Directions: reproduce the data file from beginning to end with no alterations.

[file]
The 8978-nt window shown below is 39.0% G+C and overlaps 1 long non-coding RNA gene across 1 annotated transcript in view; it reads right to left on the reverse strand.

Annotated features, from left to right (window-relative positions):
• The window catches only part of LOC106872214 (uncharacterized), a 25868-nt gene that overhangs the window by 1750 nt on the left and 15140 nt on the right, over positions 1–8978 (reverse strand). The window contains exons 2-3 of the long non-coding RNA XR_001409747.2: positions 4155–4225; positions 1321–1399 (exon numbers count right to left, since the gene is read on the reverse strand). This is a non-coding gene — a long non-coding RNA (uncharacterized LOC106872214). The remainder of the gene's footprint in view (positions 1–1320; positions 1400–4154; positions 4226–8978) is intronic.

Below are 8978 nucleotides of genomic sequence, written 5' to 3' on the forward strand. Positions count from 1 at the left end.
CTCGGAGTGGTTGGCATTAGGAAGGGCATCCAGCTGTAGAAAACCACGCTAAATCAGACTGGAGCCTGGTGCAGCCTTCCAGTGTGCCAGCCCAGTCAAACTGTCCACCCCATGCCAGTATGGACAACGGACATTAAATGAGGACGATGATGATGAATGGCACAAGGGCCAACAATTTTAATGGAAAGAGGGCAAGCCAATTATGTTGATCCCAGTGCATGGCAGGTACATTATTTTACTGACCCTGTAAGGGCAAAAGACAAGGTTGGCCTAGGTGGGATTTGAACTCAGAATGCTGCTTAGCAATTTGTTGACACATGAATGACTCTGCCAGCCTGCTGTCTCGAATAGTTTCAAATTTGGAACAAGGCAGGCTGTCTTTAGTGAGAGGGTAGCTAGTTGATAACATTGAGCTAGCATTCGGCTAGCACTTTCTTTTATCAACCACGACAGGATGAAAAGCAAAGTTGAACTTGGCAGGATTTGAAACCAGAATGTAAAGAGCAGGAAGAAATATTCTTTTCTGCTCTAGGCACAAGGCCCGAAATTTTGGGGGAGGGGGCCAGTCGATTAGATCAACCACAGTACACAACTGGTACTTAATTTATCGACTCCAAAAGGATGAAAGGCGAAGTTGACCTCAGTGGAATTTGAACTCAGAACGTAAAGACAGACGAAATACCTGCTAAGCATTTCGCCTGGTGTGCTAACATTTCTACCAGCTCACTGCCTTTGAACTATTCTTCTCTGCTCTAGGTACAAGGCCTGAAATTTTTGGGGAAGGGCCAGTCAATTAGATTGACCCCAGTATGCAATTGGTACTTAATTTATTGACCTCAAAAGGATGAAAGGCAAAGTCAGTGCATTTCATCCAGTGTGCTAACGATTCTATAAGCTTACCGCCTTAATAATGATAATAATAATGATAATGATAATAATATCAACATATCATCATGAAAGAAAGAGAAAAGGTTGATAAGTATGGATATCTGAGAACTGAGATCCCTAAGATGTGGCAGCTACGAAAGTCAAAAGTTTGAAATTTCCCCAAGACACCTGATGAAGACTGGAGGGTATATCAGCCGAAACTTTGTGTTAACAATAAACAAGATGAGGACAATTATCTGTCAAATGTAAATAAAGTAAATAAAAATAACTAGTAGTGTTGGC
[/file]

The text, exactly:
The 8978-nt window shown below is 39.0% G+C and overlaps 1 long non-coding RNA gene across 1 annotated transcript in view; it reads right to left on the reverse strand.

Annotated features, from left to right (window-relative positions):
• The window catches only part of LOC106872214 (uncharacterized), a 25868-nt gene that overhangs the window by 1750 nt on the left and 15140 nt on the right, over positions 1–8978 (reverse strand). The window contains exons 2-3 of the long non-coding RNA XR_001409747.2: positions 4155–4225; positions 1321–1399 (exon numbers count right to left, since the gene is read on the reverse strand). This is a non-coding gene — a long non-coding RNA (uncharacterized LOC106872214). The remainder of the gene's footprint in view (positions 1–1320; positions 1400–4154; positions 4226–8978) is intronic.

Below are 8978 nucleotides of genomic sequence, written 5' to 3' on the forward strand. Positions count from 1 at the left end.
CTCGGAGTGGTTGGCATTAGGAAGGGCATCCAGCTGTAGAAAACCACGCTAAATCAGACTGGAGCCTGGTGCAGCCTTCCAGTGTGCCAGCCCAGTCAAACTGTCCACCCCATGCCAGTATGGACAACGGACATTAAATGAGGACGATGATGATGAATGGCACAAGGGCCAACAATTTTAATGGAAAGAGGGCAAGCCAATTATGTTGATCCCAGTGCATGGCAGGTACATTATTTTACTGACCCTGTAAGGGCAAAAGACAAGGTTGGCCTAGGTGGGATTTGAACTCAGAATGCTGCTTAGCAATTTGTTGACACATGAATGACTCTGCCAGCCTGCTGTCTCGAATAGTTTCAAATTTGGAACAAGGCAGGCTGTCTTTAGTGAGAGGGTAGCTAGTTGATAACATTGAGCTAGCATTCGGCTAGCACTTTCTTTTATCAACCACGACAGGATGAAAAGCAAAGTTGAACTTGGCAGGATTTGAAACCAGAATGTAAAGAGCAGGAAGAAATATTCTTTTCTGCTCTAGGCACAAGGCCCGAAATTTTGGGGGAGGGGGCCAGTCGATTAGATCAACCACAGTACACAACTGGTACTTAATTTATCGACTCCAAAAGGATGAAAGGCGAAGTTGACCTCAGTGGAATTTGAACTCAGAACGTAAAGACAGACGAAATACCTGCTAAGCATTTCGCCTGGTGTGCTAACATTTCTACCAGCTCACTGCCTTTGAACTATTCTTCTCTGCTCTAGGTACAAGGCCTGAAATTTTTGGGGAAGGGCCAGTCAATTAGATTGACCCCAGTATGCAATTGGTACTTAATTTATTGACCTCAAAAGGATGAAAGGCAAAGTCAGTGCATTTCATCCAGTGTGCTAACGATTCTATAAGCTTACCGCCTTAATAATGATAATAATAATGATAATGATAATAATATCAACATATCATCATGAAAGAAAGAGAAAAGGTTGATAAGTATGGATATCTGAGAACTGAGATCCCTAAGATGTGGCAGCTACGAAAGTCAAAAGTTTGAAATTTCCCCAAGACACCTGATGAAGACTGGAGGGTATATCAGCCGAAACTTTGTGTTAACAATAAACAAGATGAGGACAATTATCTGTCAAATGTAAATAAAGTAAATAAAAATAACTAGTAGTGTTGGC